Thursday, January 12, 2012

Corporate greed and the price of natural gas

It seems that whenever the price of gasoline spikes that some television news crew inevitably heads down to the local gas station and finds drivers who, when asked about the cost increase, place the blame on corporate greed and fatcat CEOs. This is, of course, absurd. If oil companies and their CEOs posssessed the power to raise prices on a whim they would do so in perpetuity; times of relatively low prices are not caused by their goodwill or benevolence but rather basic supply and demand.

Today's Wall Street Journal notes that the price of natural gas has been trending downwards for some time now, and if the futures markets are to be believed, that the decline is set to continue for some time to come. Unlike with the gasoline example, if a man on the street interview were to result in corporate greed being blamed for the price decline, that person would actually be right.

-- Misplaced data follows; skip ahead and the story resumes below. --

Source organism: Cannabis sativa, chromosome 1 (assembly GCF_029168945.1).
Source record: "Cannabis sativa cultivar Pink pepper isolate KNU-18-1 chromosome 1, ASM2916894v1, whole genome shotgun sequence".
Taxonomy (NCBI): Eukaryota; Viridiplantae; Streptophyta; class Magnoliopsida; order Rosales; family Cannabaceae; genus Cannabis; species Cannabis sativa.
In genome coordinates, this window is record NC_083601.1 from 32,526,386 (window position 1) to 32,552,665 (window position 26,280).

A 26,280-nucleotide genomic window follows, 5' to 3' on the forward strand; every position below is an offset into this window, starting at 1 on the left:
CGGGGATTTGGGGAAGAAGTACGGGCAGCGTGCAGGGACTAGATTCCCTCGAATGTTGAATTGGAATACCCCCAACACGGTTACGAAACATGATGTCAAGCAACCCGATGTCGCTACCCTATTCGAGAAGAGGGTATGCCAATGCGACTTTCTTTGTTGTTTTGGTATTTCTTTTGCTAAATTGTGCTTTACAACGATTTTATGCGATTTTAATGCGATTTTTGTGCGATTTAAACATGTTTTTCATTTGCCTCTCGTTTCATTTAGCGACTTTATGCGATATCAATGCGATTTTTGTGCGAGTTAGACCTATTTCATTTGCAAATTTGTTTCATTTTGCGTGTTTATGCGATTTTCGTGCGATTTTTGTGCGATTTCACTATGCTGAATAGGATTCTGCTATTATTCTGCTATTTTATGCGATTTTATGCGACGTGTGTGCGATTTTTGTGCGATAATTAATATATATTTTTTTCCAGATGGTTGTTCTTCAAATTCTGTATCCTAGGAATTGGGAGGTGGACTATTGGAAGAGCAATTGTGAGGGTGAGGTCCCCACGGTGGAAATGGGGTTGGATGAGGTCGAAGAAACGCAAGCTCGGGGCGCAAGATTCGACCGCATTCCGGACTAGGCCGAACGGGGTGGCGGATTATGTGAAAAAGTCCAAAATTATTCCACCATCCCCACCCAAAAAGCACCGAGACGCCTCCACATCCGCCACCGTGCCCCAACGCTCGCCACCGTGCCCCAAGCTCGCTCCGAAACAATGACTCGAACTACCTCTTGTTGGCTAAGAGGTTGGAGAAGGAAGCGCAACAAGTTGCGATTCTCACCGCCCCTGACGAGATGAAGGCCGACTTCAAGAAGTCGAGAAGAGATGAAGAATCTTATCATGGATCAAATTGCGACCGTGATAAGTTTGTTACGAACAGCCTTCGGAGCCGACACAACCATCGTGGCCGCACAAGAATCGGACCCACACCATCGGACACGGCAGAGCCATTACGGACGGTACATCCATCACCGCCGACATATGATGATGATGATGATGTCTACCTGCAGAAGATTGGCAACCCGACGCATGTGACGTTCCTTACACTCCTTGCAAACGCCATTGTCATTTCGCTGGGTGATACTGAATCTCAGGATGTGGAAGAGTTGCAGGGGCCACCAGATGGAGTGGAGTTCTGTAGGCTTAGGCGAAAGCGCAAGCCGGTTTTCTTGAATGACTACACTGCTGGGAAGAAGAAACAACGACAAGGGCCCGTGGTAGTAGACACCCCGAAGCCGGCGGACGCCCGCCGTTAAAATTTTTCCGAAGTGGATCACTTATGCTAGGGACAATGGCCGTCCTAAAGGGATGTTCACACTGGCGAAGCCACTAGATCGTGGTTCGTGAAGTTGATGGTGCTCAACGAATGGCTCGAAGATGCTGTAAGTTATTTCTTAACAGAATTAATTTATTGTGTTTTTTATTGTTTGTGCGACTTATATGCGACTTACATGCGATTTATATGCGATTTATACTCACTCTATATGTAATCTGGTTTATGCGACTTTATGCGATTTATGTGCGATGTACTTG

How so? Simple: when natural gas prices were high, energy companies -- driven by greed and the desire to make money -- invested considerable resources in producing more natural gas in order to take advantage of the higher prices. As the article notes:
When Louisiana's Haynesville Shale was discovered in 2008, gas prices were over $9 per million BTUs and companies rushed to lease as much acreage as possible.
Now in chart form:

The higher production resulting from corporate greed has boosted supply and reduced prices. More like this please!

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